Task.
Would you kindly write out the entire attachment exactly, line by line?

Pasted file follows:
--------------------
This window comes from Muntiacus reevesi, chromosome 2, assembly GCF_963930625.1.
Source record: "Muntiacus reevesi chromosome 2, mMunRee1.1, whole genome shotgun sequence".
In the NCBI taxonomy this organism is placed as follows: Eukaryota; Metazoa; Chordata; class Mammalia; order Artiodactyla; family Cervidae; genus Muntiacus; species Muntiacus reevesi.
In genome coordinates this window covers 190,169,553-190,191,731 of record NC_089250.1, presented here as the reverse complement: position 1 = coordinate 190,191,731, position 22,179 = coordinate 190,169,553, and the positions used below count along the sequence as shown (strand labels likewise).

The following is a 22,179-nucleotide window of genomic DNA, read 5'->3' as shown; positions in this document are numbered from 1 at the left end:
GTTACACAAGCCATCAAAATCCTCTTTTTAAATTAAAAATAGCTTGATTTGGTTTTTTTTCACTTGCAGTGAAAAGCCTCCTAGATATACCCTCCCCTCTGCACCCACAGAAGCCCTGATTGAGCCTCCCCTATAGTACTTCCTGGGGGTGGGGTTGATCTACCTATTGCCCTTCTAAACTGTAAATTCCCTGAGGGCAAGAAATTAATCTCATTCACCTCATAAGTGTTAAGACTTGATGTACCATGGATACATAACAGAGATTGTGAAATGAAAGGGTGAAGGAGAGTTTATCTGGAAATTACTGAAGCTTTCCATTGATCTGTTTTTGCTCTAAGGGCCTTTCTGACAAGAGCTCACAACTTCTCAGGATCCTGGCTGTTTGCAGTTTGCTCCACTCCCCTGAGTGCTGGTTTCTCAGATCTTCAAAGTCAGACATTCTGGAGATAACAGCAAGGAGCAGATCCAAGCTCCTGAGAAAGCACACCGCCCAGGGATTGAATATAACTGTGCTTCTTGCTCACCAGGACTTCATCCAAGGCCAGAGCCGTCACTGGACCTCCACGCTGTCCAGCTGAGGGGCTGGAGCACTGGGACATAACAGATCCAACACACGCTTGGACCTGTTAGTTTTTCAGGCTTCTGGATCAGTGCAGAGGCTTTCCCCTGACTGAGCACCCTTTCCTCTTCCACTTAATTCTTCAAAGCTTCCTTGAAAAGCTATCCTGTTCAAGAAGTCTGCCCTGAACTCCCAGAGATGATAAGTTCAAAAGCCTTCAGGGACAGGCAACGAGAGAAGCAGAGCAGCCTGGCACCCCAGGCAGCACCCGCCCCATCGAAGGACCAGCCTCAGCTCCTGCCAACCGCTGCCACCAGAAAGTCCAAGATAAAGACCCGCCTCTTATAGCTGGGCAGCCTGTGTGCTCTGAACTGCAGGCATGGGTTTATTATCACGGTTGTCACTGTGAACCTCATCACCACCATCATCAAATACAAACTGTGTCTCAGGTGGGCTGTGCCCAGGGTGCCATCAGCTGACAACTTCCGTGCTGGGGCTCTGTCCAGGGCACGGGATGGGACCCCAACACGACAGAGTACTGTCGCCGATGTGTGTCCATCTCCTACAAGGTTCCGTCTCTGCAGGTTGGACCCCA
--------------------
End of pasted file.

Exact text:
This window comes from Muntiacus reevesi, chromosome 2, assembly GCF_963930625.1.
Source record: "Muntiacus reevesi chromosome 2, mMunRee1.1, whole genome shotgun sequence".
In the NCBI taxonomy this organism is placed as follows: Eukaryota; Metazoa; Chordata; class Mammalia; order Artiodactyla; family Cervidae; genus Muntiacus; species Muntiacus reevesi.
In genome coordinates this window covers 190,169,553-190,191,731 of record NC_089250.1, presented here as the reverse complement: position 1 = coordinate 190,191,731, position 22,179 = coordinate 190,169,553, and the positions used below count along the sequence as shown (strand labels likewise).

The following is a 22,179-nucleotide window of genomic DNA, read 5'->3' as shown; positions in this document are numbered from 1 at the left end:
GTTACACAAGCCATCAAAATCCTCTTTTTAAATTAAAAATAGCTTGATTTGGTTTTTTTTCACTTGCAGTGAAAAGCCTCCTAGATATACCCTCCCCTCTGCACCCACAGAAGCCCTGATTGAGCCTCCCCTATAGTACTTCCTGGGGGTGGGGTTGATCTACCTATTGCCCTTCTAAACTGTAAATTCCCTGAGGGCAAGAAATTAATCTCATTCACCTCATAAGTGTTAAGACTTGATGTACCATGGATACATAACAGAGATTGTGAAATGAAAGGGTGAAGGAGAGTTTATCTGGAAATTACTGAAGCTTTCCATTGATCTGTTTTTGCTCTAAGGGCCTTTCTGACAAGAGCTCACAACTTCTCAGGATCCTGGCTGTTTGCAGTTTGCTCCACTCCCCTGAGTGCTGGTTTCTCAGATCTTCAAAGTCAGACATTCTGGAGATAACAGCAAGGAGCAGATCCAAGCTCCTGAGAAAGCACACCGCCCAGGGATTGAATATAACTGTGCTTCTTGCTCACCAGGACTTCATCCAAGGCCAGAGCCGTCACTGGACCTCCACGCTGTCCAGCTGAGGGGCTGGAGCACTGGGACATAACAGATCCAACACACGCTTGGACCTGTTAGTTTTTCAGGCTTCTGGATCAGTGCAGAGGCTTTCCCCTGACTGAGCACCCTTTCCTCTTCCACTTAATTCTTCAAAGCTTCCTTGAAAAGCTATCCTGTTCAAGAAGTCTGCCCTGAACTCCCAGAGATGATAAGTTCAAAAGCCTTCAGGGACAGGCAACGAGAGAAGCAGAGCAGCCTGGCACCCCAGGCAGCACCCGCCCCATCGAAGGACCAGCCTCAGCTCCTGCCAACCGCTGCCACCAGAAAGTCCAAGATAAAGACCCGCCTCTTATAGCTGGGCAGCCTGTGTGCTCTGAACTGCAGGCATGGGTTTATTATCACGGTTGTCACTGTGAACCTCATCACCACCATCATCAAATACAAACTGTGTCTCAGGTGGGCTGTGCCCAGGGTGCCATCAGCTGACAACTTCCGTGCTGGGGCTCTGTCCAGGGCACGGGATGGGACCCCAACACGACAGAGTACTGTCGCCGATGTGTGTCCATCTCCTACAAGGTTCCGTCTCTGCAGGTTGGACCCCA